The proposed eruv has bitterly divided the Jewish community in north-west London. Eruv supporters wanted to erect 85 poles linked by 1.2 miles of wire to create the 11- mile perimeter zone in which Jews would be exempt from some sabbath restrictions.
During the sabbath, from sundown on Friday to sunset on Saturday, orthodox Jews may not carry even keys or handkerchiefs, or push prams or wheelchairs, outside the home. The eruv extends the definition of 'home' over a large area, allowing Jews to move more freely.
A United Synagogue Eruv Committee spokesman said: 'Although the eruv will greatly enhance the quality of life for observant Jews, it will have no adverse effect on others.'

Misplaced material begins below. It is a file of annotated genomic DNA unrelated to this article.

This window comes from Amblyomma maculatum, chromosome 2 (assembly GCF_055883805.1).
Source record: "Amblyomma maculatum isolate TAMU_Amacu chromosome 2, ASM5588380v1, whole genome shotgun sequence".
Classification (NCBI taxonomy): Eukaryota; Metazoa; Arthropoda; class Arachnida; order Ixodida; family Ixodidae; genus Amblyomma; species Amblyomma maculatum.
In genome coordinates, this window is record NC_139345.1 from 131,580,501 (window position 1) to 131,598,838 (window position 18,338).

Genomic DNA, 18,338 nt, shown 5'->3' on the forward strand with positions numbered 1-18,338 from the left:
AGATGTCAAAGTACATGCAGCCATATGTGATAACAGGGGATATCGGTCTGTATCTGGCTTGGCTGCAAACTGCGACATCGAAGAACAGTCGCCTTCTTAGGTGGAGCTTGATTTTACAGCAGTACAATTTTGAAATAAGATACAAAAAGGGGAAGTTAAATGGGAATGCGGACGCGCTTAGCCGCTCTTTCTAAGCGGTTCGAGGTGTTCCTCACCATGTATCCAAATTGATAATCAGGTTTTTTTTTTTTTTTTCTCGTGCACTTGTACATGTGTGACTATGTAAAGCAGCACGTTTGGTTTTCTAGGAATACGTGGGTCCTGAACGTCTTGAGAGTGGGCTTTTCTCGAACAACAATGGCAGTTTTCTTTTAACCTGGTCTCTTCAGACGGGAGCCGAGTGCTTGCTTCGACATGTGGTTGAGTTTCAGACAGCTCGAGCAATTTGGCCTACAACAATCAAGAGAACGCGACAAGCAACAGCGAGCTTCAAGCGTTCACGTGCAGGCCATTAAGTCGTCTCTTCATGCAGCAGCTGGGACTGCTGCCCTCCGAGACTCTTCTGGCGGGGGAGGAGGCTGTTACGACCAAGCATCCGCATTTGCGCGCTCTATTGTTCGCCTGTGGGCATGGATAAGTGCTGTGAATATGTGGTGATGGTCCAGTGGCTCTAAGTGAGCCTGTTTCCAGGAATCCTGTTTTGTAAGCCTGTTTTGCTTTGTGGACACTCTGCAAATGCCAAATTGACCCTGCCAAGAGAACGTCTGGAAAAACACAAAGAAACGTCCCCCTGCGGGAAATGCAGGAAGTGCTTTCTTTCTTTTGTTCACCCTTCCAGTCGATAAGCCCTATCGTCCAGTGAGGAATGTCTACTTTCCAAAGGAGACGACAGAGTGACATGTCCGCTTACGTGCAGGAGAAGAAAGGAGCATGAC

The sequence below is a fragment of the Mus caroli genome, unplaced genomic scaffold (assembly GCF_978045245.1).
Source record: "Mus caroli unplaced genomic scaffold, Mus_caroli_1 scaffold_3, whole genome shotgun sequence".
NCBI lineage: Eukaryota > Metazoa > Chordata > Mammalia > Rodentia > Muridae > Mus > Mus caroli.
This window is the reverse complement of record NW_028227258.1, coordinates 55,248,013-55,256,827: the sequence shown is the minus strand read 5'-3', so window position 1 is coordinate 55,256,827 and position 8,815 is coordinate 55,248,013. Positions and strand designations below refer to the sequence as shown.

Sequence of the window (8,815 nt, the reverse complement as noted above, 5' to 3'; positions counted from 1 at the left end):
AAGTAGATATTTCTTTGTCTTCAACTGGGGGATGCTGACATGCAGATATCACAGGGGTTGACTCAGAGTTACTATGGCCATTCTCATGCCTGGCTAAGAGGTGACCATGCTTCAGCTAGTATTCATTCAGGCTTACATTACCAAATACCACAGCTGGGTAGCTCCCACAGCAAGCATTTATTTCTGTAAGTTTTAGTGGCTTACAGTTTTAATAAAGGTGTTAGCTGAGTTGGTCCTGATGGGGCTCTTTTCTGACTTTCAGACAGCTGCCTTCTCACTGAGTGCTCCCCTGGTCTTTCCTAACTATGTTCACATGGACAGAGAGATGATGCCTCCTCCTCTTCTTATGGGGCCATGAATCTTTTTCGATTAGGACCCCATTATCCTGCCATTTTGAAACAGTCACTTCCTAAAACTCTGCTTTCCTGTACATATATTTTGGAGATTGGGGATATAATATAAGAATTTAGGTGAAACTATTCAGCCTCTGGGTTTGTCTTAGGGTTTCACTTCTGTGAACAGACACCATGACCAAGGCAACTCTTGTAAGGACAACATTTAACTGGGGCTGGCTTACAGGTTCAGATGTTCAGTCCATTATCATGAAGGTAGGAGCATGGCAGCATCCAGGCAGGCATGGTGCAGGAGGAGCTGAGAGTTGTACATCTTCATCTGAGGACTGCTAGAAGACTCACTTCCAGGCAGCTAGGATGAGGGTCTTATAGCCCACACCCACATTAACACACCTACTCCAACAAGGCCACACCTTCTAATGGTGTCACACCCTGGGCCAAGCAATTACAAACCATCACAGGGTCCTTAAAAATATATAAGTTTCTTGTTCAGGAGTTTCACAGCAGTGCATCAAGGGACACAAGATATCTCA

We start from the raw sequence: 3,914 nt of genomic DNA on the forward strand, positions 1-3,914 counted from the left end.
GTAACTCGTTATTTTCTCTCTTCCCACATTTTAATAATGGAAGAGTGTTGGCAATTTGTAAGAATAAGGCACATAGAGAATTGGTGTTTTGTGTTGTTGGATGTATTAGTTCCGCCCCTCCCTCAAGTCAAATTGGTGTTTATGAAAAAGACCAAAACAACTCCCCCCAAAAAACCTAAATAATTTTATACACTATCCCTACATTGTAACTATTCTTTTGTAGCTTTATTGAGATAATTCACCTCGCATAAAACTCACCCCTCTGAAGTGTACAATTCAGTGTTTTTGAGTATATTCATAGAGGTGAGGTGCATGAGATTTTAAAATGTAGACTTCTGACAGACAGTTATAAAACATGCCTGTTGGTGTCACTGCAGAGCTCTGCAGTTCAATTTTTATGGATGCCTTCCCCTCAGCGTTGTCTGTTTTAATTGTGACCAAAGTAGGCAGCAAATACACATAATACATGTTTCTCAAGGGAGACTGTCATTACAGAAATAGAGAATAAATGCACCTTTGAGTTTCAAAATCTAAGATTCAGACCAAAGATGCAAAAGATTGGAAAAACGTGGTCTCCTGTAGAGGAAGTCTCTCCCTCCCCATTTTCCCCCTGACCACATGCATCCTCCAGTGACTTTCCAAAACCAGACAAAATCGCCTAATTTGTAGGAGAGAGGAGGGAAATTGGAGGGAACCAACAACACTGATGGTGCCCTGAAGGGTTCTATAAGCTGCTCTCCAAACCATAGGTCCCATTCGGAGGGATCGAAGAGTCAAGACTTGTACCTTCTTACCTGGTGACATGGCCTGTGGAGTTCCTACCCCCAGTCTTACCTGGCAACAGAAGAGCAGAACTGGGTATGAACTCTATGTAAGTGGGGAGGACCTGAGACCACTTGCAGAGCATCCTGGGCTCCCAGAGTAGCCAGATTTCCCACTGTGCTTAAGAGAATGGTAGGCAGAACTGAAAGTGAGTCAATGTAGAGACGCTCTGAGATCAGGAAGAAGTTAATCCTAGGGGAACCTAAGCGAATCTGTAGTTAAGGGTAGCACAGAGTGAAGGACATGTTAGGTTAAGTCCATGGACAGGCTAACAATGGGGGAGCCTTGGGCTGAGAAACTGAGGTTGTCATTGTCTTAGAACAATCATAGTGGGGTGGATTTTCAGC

Opponents of the scheme, including prominent local Jews, have complained the eruv has no place in modern society. Some say living behind wire would evoke unwelcome memories of concentration camps and ghettos.
The committee's revised planning application reduces the number of poles by five and suggests nylon line be used instead of steel.